Disciplinary policy and why Staff doesn't talk about decisions

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    Brian Ragsdale

    Our policy about discussion of any decisions made that requires a disciplinary action is very clear. We won’t talk about, and only the staff involved and ownership area aware of the details of it. When the disciplinary action is talked about with the player involved, a third party is involved as a witness and unbiased person to help arbitrate any concerns that come up.

    Some of you may be unhappy with this policy. Why don’t have we have full disclosure? Why aren’t you entitled to know what happened and what the resolution was?

    That’s what I will be discussing here.

    We spent considerable time weight options on how to handle disciplinary actions. We bring to this our body of experience in dealing with these sorts of things, both on the receiving end, and as a party involved in deciding what is fair and appropriate to handle situations.

    I personally lean more towards openness in communication. I would rather have everyone know what’s going on, and my first inclination was to make any disciplinary actions public. On further reflection I saw the glaring flaws in this. Primarily, people are absolutely terrible at forgiving for something they perceive as a slight or a wrong, either against themselves or against ‘their’ community.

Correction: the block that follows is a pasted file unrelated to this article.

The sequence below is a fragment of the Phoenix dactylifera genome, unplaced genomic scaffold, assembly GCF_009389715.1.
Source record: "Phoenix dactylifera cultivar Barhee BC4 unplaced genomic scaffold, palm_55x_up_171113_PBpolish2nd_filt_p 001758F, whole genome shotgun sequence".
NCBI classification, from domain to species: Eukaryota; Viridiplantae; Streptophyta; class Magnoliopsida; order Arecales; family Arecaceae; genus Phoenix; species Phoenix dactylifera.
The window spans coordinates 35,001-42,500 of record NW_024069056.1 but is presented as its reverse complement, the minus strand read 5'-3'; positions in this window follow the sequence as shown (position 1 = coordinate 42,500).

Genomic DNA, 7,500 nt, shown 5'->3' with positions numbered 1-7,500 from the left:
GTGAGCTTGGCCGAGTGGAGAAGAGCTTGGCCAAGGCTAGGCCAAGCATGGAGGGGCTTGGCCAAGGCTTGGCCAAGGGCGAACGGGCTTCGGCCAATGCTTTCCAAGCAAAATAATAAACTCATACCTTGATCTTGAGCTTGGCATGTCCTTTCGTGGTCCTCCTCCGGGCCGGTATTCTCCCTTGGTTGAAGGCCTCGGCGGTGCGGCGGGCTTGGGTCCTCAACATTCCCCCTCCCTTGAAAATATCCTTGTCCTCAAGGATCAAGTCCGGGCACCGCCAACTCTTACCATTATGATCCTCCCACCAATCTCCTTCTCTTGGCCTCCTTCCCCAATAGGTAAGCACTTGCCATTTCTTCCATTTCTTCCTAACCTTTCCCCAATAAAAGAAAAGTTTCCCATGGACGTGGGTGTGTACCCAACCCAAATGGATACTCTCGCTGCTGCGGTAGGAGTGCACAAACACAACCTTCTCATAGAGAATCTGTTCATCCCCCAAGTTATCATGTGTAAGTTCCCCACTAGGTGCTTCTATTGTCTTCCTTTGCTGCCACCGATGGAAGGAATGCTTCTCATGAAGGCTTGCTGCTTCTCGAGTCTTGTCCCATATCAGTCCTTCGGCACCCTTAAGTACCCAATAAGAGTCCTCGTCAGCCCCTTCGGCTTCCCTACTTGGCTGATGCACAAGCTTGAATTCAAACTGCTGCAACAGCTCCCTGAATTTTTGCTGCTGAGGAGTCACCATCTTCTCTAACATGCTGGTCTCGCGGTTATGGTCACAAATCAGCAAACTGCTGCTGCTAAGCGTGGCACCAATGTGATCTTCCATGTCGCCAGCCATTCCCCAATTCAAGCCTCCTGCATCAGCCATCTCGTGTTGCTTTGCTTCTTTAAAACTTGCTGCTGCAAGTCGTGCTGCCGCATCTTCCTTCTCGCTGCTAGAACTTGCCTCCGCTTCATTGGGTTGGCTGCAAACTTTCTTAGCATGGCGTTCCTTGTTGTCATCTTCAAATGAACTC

Disclosing decisions made, amounts to public shaming. Leading the disciplined party to frequently have to ‘make amends’ to everyone in the community, on an individual basis, rather than just to any parties that have been wronged, or not given the chance to improve on behavior without significant social stigma attached to them.

    Public discourse also invites the strong predication that a group of people have for Mob Mentality, which does not lead to a fair or unbiased determination on how reparations should be made. Ultimately we strive to be as measured and as fair in handling situations as is possible.

    The down side to this, is of course that the ORG does not get the opportunity to disclose or discuss the reasoning and information that has gone into any given decision. A person who disagree’s with what action we ask them to take, may very well choose to disclose that to other people. Often providing an incomplete picture, or manipulating statements to try to cast themselves in a better light. This is pretty common human psychology, we all want to be ‘right’, we don’t want to feel bad about actions and choices we have made, or feel that our actions were completely justified. The truth of a situation is that we are often blind to any perspective but our own, we can’t see what harm we have caused others, or the extent of the consequences of actions we take.